With a nationwide infant formula shortage sending Long Island parents on panicked hunts for their baby’s food, many are also being confronted with the question, “Why not just breastfeed?”
But while the American Academy of Pediatrics recommends that infants be exclusively breastfed for their first six months, doing so is not always an option, even for those parents who want to breastfeed.
Parents like Leigh Ann Piscitello of Farmingdale, who underwent a double mastectomy at 29, five years before she gave birth to her son.
Lack of breast tissue development and hormonal dysfunction can also contribute to a woman’s inability to breastfeed, said Tania Alicea, a midwife at Stony Brook Medicine and facilitator of the Stony Brook Breastfeeding Support Group.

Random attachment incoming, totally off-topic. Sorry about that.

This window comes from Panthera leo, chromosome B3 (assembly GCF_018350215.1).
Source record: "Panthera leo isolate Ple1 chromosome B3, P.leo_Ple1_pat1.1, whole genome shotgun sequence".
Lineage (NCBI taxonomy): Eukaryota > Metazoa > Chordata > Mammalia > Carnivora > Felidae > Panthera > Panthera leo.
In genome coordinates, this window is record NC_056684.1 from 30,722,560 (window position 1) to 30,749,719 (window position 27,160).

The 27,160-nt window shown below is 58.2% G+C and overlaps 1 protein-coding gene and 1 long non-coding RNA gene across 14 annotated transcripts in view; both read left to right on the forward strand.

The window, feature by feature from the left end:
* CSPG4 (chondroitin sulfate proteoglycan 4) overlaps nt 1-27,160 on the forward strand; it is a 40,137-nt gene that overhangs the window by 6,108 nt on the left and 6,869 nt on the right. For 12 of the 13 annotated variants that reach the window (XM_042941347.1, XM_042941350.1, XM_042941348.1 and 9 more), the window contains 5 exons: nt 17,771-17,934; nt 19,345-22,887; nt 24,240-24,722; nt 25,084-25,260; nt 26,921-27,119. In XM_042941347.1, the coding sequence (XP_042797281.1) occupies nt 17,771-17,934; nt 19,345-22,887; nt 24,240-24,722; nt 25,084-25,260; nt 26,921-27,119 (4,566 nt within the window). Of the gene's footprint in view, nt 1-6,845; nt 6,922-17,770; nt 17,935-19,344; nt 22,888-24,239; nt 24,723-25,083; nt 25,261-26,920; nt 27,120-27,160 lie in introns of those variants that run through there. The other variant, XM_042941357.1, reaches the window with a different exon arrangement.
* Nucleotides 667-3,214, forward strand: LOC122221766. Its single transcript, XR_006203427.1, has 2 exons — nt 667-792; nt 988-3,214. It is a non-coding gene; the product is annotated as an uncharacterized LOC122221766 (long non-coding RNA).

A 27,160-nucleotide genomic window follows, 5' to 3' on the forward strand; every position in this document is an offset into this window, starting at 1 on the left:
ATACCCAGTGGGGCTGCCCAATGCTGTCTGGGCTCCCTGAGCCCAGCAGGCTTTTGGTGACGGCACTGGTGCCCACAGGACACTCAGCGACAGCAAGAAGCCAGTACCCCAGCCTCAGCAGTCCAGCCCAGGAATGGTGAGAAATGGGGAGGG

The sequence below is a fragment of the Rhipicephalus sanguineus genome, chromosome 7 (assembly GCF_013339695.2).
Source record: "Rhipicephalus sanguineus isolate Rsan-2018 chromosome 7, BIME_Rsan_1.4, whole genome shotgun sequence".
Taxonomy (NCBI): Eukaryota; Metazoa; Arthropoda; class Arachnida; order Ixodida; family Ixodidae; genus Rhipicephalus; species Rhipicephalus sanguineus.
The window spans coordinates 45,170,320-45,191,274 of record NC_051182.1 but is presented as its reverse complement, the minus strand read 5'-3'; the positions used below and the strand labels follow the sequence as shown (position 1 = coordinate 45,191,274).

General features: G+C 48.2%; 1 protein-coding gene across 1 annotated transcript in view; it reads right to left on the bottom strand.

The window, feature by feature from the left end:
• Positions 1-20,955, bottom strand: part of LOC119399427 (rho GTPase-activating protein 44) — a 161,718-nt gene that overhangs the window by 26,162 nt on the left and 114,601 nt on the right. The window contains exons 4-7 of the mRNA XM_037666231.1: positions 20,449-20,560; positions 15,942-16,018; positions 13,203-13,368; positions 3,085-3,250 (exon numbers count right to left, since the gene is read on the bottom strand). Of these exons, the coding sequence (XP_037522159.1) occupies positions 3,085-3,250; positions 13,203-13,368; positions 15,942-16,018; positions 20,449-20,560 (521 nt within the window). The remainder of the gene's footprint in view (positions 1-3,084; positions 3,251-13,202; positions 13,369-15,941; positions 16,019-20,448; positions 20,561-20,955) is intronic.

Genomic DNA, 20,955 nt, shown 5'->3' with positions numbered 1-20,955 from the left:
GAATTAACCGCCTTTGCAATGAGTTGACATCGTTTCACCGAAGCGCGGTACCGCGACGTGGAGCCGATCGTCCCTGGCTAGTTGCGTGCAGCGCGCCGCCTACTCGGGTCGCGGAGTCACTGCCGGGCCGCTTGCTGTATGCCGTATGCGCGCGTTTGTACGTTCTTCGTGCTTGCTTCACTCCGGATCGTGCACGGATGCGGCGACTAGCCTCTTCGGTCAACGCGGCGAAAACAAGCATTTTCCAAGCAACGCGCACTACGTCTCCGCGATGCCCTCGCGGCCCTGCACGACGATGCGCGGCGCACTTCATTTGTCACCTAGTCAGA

Or moms like Nicole Wolff of West Islip, for whom breastfeeding may have been the goal but — despite their best efforts — their bodies could not produce enough milk to feed their children.
“Sometimes it’s easy but often times it’s not,” Alicea said. “Many mothers are not well-supported or are not sure of what resources are out there to help them meet their goals.”
And for some moms, like Alexa Palacios-Pierre of Massapequa Park, they find that their babies have trouble digesting breast milk. For others, their children cannot latch.
For these and many other reasons, parents choose to feed their babies formula. As the struggle to find their children’s food continues, with a possible end in sight, we profile three Long Island mothers about why breastfeeding was not feasible for their families.
Leigh Ann Piscitello, 34, Farmingdale
'It really didn’t bother me at the time. I thought formula would be readily available.'
After having a double mastectomy, she knew breastfeeding would not be an option but was confident her 4-month-old son, Peter, would be fine on a formula diet.